Western Thatching Ant (Formica obscuripes)
Quick Look Pest Stats
Color: Reddish-orange and black, to all black
Shape: Segmented; oval, with a notch on top of thorax
Size: 3/16″ – 5/16″
Region: Prevalent in the Pacific Northwest, also found in the south and east of the U.S.
Inhabits a wide range of habitats, including grasslands, prairies, sagebrush, shrub-steppe, mixed deciduous forest up to pinyon-juniper, coniferous forests, coastal and inland dunes, and alpine meadows. Nests are often found along the edges of meadows and other open areas. Their nest are distinct dome-shaped mounds composed of varying materials found in the nest’s surrounding environment. This composition is primarily vegetation and is commonly called “thatch”. The mounds are typically constructed in areas devoid of cover to expose the nest to sunlight. The size of these mounds is highly variable and is mostly determined by the age and health of the colony. The height ranges from 1 inch to 18 inches, although nests of larger heights are not uncommon. They can extend down to 4 feet in the ground, with chambers present in both the thatched mound and the soil. The condition of the thatched mound is in a constant state of change due to activities by the ants and changes in the environment. To prevent plants from shading the nest, the ants may chew off the bark at the base of plants growing on or nearby the mound. Formic acid is then sprayed into the open layer eventually killing the plants.
The Western thatching ant preys upon insects and other arthropods. Foraging takes place both on the ground and on vegetation, including high in trees. They also harvest honeydew from aphids and other homopterans and are known to occasionally eat plant tissue.
Their large thatched mounds and huge colonies with tens or hundreds of thousands of workers are distinctive and when encountered there is little doubt as to their identity. When at high density they seem to suppress other Formica diversity in the vicinity of their nests. Workers are variable in size (polymorphic), forage during the day in large numbers across the ground and on vegetation, and perform nest maintenance on their mounds and in the immediate vicinity. Colonies are polydomous (single colonies have multiple separate nests) and polygynous (single colonies have multiple queens). The number of workers and individual mounds in a colony can be exceptionally high. Near Lehman Hot Springs, Blue Mountains, Oregon, a supercolony was found that occupied an area around 2.4 acres and consisted of 210 active nests with an estimated population in excess of 56 million (McIver et al., 1997). Mating takes place during nuptial flights during June and July. Total time of development from egg to adult takes 61 to 122 days.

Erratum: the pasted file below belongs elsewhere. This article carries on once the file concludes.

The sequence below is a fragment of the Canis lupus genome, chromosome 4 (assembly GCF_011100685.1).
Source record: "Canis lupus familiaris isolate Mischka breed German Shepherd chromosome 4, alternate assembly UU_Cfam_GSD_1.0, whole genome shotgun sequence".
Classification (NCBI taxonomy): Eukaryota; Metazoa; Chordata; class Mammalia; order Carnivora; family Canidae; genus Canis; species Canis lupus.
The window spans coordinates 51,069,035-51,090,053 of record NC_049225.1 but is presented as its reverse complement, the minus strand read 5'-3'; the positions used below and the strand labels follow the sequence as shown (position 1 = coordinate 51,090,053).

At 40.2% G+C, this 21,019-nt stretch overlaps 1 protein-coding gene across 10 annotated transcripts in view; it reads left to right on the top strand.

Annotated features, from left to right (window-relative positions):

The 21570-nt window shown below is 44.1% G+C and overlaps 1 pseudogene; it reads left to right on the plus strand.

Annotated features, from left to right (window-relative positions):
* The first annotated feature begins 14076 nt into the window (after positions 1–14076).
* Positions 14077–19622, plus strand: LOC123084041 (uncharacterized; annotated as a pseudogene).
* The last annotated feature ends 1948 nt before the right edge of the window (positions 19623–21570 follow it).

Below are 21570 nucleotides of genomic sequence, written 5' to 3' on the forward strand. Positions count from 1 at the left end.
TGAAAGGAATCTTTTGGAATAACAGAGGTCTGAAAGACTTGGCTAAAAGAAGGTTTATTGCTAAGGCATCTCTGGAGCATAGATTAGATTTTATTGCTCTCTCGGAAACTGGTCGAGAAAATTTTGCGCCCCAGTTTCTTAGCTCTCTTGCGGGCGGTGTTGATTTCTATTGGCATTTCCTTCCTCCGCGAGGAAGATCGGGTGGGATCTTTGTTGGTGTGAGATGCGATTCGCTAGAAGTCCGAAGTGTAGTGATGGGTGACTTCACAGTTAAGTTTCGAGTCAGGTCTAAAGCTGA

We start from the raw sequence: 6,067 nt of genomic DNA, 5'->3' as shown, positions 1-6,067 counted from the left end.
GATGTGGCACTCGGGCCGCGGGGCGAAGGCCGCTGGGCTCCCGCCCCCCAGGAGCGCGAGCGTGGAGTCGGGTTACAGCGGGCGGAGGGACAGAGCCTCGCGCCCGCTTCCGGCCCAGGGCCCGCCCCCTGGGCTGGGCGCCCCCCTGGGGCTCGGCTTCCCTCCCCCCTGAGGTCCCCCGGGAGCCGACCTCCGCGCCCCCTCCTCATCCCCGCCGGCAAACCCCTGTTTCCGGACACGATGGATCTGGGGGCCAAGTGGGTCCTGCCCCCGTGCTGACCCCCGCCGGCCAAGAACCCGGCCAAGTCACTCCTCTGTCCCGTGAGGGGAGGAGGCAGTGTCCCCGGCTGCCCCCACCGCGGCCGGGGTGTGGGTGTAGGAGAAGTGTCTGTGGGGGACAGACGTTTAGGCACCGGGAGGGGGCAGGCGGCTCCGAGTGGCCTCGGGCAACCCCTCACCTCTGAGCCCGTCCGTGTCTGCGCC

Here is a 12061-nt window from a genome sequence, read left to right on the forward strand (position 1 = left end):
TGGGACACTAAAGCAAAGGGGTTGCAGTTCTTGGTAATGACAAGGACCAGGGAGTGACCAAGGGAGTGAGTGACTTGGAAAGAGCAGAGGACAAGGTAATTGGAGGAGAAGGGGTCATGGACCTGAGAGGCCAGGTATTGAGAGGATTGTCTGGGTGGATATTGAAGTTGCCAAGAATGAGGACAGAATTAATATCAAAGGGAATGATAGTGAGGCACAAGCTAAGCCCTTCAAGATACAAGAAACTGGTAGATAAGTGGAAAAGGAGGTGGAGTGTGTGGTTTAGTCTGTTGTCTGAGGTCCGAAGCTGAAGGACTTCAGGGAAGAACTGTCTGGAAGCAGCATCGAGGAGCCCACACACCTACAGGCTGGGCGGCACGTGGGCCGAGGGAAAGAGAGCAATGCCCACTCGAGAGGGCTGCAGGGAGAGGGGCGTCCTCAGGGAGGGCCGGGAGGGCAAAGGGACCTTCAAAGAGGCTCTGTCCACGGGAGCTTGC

The landscape can be visually disrupted by the presence of their mounds. Physical contact with them is also displeasing, since they can bite quite hard and usually spray the area they have bitten with formic acid to produce a painful sensation or even blistering if the skin is not washed.
If you suspect a infestation of thatching ants on your property, it is advised to involve a professional pest control company to put in place a pest management solution for you.